Keywords: artist Rockwell Kent, paintings by Rockwell Kent, graphic drawings by Rockwell Kent, visual concepts, concept of "North ", North in fine arts, Alaska, Tierra del Fuego, Greenland Eskimos, study of Rockwell Kent's artwork.


In America public attention to Rockwell Kent (1882-1971) accounts for the 1920s, which is about a decade before the heyday of abstract directions in American painting. Despite the fact that Kent's painting itself is characterized by the expansion of landscapes into local pure colours carrying symbolic meaning, after the birth of abstract expressionism, a phenomenon that could be considered as completely American, paintings and drawings by Rockwell Kent turned out to be somewhat forgotten. But in the Soviet Union, on the contrary, he became extremely popular: in

1962 he received the title of Honorary Member of the USSR Academy of Arts, in 1967 he received the International Lenin Prize "for peace between peoples", books with his illustrations could be found in almost every home, and for many Soviet graphic artists his works became the standard model in the formation of their own artistic language. Thus, for example, it is known that the most outstanding Krasnoyarsk graphic artist Vladimir I. Meshkov, a self-taught artist who acquired a name because of lithographs with scenes of Northern life and lives of the Indigenous Small-Numbered Peoples, improved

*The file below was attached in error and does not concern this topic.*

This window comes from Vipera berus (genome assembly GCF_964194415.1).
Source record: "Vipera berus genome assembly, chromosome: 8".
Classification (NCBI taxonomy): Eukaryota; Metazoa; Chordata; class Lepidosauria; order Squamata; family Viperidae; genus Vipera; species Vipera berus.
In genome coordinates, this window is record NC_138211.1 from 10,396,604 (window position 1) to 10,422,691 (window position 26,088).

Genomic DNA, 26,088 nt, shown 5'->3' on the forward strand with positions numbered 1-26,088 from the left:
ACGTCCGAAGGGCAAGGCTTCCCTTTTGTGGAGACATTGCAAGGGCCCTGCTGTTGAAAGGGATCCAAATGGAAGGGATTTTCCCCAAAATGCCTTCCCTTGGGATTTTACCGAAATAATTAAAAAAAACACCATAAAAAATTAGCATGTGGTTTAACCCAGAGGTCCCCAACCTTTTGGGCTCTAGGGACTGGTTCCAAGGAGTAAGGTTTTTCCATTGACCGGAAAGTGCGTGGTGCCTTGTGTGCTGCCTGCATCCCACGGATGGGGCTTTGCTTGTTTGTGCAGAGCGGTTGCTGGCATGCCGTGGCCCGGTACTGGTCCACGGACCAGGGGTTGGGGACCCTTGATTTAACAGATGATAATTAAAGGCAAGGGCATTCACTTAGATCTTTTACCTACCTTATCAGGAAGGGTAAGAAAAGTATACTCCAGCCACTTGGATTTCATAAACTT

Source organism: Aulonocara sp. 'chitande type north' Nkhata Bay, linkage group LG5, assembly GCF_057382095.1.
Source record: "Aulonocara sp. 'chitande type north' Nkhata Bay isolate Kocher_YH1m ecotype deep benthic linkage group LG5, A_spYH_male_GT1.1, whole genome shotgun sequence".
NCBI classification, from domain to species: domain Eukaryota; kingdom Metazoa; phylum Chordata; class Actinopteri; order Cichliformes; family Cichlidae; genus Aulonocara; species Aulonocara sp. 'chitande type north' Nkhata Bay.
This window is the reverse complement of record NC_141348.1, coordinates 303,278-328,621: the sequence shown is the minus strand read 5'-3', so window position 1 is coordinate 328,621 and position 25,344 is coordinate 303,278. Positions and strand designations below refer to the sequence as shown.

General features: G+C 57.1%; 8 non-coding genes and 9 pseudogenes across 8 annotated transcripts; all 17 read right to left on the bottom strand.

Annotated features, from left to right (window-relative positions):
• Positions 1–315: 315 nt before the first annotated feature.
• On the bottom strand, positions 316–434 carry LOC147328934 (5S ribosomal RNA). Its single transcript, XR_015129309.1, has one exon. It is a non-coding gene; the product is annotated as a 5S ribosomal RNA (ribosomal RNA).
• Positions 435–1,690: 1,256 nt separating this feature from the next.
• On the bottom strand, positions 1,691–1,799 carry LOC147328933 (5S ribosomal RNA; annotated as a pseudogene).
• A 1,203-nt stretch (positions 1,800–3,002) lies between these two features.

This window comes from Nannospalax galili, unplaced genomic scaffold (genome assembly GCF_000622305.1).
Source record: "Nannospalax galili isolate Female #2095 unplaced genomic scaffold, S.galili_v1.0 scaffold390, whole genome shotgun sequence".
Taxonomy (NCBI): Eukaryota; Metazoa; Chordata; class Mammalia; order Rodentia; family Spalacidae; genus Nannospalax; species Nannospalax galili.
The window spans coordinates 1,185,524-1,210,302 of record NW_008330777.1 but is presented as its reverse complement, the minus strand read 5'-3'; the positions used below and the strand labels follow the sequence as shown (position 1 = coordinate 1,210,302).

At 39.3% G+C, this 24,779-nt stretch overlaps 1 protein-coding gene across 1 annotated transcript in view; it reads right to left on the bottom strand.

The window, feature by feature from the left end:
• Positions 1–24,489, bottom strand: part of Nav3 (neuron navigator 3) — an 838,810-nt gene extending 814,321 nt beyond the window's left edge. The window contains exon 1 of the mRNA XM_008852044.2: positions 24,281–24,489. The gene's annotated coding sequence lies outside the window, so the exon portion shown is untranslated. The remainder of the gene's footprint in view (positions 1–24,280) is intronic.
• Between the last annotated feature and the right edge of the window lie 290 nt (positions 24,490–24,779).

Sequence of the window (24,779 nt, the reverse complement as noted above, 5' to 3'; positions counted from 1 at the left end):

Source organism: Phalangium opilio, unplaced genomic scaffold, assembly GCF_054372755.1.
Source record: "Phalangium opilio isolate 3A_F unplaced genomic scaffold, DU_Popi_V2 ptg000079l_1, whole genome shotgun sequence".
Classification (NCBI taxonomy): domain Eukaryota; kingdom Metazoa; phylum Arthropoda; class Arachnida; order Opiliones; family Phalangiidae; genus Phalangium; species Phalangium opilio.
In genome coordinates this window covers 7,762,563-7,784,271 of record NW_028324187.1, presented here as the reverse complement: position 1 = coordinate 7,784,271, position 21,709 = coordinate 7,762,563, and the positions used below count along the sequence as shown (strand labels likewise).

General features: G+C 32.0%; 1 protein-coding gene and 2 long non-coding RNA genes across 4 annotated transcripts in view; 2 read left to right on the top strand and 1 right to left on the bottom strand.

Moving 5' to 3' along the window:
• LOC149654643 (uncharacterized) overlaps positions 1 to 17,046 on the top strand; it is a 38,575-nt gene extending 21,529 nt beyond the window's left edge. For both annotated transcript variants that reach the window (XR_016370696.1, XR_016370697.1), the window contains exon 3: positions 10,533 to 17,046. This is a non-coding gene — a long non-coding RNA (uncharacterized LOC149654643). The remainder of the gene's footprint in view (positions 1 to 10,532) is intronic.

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* Corresponding author E-mail address: sem_dobrianka@mail.ru

his skills based on the graphics of Rockwell Kent, sent him letters with his works so that the master assessed them (mentioned in: Troshev, Zh. (1989) North Rhapsody: the story about the artist. Krasnoyarsk, Krasnoyarsk Publishing House, 165. Chapter 5: Music of paints, available at: http://museumsrussian.blogspot.ru/2013/01/5. html). After the collapse of the Soviet Union the artwork of R. Kent was forgotten in Russia as well for some time. Today, as evidenced by the Internet activity around a wide variety of the author's works - drawings, paintings, book illustrations, etc. - attention to R. Kent gradually returns again, as his romantic trips to the Northern lands in order to withdraw from the bustle and noisy civilization, as well as his works of art that reveal the ontology of the North are becoming more and more relevant in the modern world that constantly invents options for its own end and searches for its own limits.